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Russia opens fraud case over Mercedes purchases

By Guy Faulconbridge MOSCOW, Nov 12 (Reuters) - Russian prosecutors said on Friday they had opened a criminal case into suspected fraud connected to purchases by state agencies of Mercedes-Benz cars from the Russian subsidiary of Germany's Daimler AG. Daimler paid $185 million in April to settle allegations it had violated U.S. anti-bribery laws by giving state officials in countries including Russia money and gifts to win contracts. The Daimler investigation is seen by anti-graft campaigners as a test case for President Dmitry Medvedev, who has repeatedly vowed to crank up the fight against rampant corruption, but analysts say there have been few results. "A criminal case has been opened on suspicion of... fraud in the conclusion of contracts to deliver Mercedes-Benz vehicles to state authorities," the main investigative unit of the Prosecutor-General said in a statement. "The investigation is ongoing," it added, without saying whom it was investigating. Both Medvedev and Prime Minister Vladimir Putin are driven around in heavily armoured Mercedes, the car of choice for senior Russian officials. An official in the Prosecutor-General's main investigations unit who agreed to talk to a Reuters reporter on condition of anonymity said that the case had been opened after Daimler admitted it had paid bribes in several countries. The U.S. Justice Department said in April that the Russian subsidiary of Daimler, DaimlerChrysler Automotive Russia, which is now known as Mercedes-Benz Russia, agreed to pay a fine for breaching the Foreign Corrupt Practices Act. "SILVER PLATTER" The unit admitted it had made improper payments to Russian federal and municipal officials to secure contracts to sell vehicles, according to the U.S.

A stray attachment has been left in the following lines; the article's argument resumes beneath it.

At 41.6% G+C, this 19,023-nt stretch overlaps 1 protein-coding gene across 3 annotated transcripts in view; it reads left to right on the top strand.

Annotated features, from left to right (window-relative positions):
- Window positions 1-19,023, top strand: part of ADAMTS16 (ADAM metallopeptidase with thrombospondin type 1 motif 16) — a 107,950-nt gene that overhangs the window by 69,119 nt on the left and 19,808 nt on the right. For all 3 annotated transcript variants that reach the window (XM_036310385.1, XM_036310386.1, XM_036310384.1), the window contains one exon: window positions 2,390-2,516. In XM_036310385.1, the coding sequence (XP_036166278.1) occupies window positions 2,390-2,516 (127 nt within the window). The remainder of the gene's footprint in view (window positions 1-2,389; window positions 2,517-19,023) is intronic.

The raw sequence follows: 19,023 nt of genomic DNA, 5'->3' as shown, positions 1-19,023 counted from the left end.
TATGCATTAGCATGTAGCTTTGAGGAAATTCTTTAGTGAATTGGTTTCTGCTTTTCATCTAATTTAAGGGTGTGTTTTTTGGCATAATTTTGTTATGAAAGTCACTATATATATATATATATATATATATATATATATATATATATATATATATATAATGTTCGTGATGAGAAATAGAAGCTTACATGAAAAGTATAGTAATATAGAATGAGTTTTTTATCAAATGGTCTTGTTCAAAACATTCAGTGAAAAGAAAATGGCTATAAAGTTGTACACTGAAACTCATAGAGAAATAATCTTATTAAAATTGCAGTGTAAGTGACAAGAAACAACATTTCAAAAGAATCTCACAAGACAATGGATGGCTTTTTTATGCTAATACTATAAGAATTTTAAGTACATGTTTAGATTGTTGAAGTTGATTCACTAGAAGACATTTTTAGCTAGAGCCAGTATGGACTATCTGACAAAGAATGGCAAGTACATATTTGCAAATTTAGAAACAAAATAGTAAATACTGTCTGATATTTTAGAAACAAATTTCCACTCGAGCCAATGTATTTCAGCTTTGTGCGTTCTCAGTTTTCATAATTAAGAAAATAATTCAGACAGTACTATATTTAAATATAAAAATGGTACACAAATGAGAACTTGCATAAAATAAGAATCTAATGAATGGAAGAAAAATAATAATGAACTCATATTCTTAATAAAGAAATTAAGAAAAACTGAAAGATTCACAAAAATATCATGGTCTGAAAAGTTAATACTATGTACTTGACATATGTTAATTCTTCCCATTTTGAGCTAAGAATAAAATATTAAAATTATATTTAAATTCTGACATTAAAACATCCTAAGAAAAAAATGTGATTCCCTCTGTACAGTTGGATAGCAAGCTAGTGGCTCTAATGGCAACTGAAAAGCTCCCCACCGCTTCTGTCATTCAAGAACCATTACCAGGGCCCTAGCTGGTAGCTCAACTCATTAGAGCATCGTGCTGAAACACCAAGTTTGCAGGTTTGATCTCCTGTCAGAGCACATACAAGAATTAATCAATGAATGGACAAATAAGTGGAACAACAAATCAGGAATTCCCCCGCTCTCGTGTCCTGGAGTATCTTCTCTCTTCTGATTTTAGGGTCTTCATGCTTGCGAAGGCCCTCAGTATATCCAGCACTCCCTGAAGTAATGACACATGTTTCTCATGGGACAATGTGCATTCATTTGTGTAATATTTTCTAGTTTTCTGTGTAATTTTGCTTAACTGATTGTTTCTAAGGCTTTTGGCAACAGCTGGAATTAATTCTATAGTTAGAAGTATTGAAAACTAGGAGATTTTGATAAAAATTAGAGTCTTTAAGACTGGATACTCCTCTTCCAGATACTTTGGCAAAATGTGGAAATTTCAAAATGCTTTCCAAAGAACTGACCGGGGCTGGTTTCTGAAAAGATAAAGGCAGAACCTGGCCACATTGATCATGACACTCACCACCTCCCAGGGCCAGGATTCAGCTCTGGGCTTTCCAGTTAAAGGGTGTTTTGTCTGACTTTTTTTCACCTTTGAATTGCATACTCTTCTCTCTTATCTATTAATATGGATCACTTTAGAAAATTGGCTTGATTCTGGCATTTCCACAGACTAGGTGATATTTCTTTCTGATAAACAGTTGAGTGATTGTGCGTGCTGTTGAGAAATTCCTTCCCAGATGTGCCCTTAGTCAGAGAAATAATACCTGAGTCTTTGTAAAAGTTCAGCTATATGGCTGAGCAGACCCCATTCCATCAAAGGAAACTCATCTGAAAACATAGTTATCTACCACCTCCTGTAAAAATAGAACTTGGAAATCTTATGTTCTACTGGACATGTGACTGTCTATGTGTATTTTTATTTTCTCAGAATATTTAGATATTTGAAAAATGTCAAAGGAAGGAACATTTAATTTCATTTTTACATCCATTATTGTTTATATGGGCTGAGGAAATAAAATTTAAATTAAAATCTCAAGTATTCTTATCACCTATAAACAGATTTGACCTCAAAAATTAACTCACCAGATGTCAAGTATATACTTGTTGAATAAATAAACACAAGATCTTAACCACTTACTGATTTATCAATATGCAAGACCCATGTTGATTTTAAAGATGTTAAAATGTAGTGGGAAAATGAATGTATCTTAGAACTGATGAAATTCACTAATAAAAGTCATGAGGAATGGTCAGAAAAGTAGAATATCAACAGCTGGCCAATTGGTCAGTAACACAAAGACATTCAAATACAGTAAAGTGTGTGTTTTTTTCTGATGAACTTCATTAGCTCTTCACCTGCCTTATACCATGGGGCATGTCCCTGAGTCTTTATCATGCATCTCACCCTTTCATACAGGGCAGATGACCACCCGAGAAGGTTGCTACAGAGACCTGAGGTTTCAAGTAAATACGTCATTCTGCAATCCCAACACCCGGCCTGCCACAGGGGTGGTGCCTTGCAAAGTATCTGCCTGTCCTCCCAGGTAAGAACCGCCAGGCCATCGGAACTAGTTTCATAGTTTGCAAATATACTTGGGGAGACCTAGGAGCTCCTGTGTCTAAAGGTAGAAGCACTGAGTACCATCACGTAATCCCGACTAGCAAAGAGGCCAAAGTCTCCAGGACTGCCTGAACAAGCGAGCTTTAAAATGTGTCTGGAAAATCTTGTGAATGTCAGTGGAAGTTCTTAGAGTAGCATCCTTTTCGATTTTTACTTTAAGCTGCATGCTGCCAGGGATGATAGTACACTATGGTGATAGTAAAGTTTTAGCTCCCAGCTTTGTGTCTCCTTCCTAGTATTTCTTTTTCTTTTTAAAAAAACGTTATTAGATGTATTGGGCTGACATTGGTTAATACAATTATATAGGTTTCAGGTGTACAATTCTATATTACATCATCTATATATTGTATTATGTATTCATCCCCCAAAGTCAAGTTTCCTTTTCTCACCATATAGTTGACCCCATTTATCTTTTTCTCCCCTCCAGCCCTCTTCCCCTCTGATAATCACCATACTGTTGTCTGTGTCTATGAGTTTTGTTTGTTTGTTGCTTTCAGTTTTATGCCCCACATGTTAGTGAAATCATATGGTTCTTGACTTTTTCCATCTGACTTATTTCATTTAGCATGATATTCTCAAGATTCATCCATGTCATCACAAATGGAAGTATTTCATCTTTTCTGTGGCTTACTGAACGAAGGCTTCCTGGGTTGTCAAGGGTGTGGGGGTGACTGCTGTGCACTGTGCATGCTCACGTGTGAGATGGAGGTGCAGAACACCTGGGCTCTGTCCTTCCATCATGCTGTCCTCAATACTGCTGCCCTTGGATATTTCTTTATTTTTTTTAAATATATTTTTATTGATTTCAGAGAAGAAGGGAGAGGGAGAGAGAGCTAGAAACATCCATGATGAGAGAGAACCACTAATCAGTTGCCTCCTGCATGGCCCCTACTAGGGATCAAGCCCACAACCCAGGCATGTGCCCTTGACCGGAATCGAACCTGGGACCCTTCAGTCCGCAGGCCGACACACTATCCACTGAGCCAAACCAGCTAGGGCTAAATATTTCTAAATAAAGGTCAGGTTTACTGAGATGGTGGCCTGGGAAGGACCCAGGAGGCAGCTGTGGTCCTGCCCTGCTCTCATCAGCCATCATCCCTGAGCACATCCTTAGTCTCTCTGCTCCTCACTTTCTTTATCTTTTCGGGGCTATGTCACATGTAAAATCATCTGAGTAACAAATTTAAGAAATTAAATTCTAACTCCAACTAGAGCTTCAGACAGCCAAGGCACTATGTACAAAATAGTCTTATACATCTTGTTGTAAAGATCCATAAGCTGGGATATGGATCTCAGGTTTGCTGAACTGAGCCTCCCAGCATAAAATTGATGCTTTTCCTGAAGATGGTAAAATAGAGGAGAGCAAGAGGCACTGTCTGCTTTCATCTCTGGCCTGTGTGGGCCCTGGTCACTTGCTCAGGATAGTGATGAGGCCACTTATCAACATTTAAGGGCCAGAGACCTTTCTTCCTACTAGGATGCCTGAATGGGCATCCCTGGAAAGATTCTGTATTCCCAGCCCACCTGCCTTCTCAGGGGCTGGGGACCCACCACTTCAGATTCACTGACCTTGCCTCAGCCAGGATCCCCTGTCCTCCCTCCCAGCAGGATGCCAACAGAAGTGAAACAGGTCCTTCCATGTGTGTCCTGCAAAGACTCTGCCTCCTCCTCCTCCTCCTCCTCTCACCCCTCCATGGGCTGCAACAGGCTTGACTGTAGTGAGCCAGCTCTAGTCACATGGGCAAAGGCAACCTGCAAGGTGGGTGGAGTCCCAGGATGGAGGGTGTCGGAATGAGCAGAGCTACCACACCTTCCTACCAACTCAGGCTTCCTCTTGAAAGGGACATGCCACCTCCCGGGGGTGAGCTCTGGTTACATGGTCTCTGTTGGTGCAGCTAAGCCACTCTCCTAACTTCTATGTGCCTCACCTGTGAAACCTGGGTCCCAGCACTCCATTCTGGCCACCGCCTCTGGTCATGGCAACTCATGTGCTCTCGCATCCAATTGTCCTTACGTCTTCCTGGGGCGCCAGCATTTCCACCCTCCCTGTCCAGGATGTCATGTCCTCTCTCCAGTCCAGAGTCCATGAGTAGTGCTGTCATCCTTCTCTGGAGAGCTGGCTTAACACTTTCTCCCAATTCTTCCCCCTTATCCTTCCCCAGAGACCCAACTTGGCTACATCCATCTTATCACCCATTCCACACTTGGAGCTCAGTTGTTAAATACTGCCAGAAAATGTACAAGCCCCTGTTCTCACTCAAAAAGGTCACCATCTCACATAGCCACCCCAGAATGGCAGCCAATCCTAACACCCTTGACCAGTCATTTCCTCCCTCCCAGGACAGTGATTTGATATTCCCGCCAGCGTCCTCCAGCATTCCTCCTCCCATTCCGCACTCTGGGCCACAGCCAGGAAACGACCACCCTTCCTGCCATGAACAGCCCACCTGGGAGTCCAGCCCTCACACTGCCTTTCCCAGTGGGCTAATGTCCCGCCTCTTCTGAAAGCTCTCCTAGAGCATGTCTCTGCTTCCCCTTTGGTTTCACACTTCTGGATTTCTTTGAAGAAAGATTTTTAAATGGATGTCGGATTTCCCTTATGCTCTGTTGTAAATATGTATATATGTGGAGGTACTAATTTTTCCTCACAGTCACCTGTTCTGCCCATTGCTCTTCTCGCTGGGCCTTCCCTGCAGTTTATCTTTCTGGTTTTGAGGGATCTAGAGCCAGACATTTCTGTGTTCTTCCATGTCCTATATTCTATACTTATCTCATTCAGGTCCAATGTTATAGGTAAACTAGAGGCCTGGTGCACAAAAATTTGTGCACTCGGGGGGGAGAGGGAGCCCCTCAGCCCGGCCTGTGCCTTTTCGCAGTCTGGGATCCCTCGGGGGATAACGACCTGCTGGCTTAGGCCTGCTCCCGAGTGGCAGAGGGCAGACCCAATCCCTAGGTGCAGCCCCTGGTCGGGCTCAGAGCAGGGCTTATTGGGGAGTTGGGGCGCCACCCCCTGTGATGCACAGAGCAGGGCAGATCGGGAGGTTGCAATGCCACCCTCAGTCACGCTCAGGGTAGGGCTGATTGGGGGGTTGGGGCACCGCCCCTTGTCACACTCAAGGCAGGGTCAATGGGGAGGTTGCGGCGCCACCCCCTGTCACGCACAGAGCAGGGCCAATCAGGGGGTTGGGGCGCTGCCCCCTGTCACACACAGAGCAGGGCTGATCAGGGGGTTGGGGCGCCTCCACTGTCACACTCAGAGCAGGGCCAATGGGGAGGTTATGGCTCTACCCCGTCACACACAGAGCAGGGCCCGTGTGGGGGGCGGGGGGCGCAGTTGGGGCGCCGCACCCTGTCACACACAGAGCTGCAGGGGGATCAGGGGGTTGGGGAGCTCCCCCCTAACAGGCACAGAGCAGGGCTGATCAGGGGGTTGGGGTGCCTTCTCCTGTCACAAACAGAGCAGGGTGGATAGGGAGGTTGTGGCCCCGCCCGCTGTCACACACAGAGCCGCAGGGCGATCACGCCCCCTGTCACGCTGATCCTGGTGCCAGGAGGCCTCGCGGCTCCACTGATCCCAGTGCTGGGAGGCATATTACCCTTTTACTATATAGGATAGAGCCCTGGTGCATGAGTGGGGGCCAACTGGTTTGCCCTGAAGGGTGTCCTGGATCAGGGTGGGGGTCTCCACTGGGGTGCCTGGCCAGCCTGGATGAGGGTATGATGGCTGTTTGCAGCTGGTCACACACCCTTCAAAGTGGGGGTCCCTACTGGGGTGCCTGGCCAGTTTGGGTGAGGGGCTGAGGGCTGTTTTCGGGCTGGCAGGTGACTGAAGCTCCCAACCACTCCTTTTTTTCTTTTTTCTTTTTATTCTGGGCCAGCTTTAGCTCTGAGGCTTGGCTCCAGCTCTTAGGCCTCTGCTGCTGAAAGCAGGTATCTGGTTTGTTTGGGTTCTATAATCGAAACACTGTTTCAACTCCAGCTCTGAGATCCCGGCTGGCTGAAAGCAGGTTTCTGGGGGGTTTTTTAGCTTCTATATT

Justice Ministry. "The U.S. Justice Ministry brings you the entire investigation about Daimler on a silver platter and yet nothing is done," Yelena Panfilova, head of the Russian branch of watchdog Transparency International told reporters in Moscow last month. When asked about the probe, spokesman for Mercedes-Benz Russia Andrei Ronionov said: "We admitted our guilt. Our company is always ready to cooperate with an investigation." Russian state news agency RIA in April quoted an unidentified official in the Federal Guards Service, which provides security to Russia's top officials, as saying that an internal investigation was underway focusing on its transport arm, which provides cars for Russia's most powerful officials. No results of that probe have been released. Investors say corruption is one of the most serious barriers to doing business in Russia, which Transparency International rates as joint 154th out of 178 nations in its corruption perceptions index, along with Cambodia, Kenya and Laos. (Additional reporting by Maria Tsvetkova, editing by Ralph Boulton) Keywords: RUSSIA DAIMLER/ (guy.faulconbridge@reuters.com, +7 495 775 12 42) COPYRIGHT Copyright Thomson Reuters 2010. All rights reserved.

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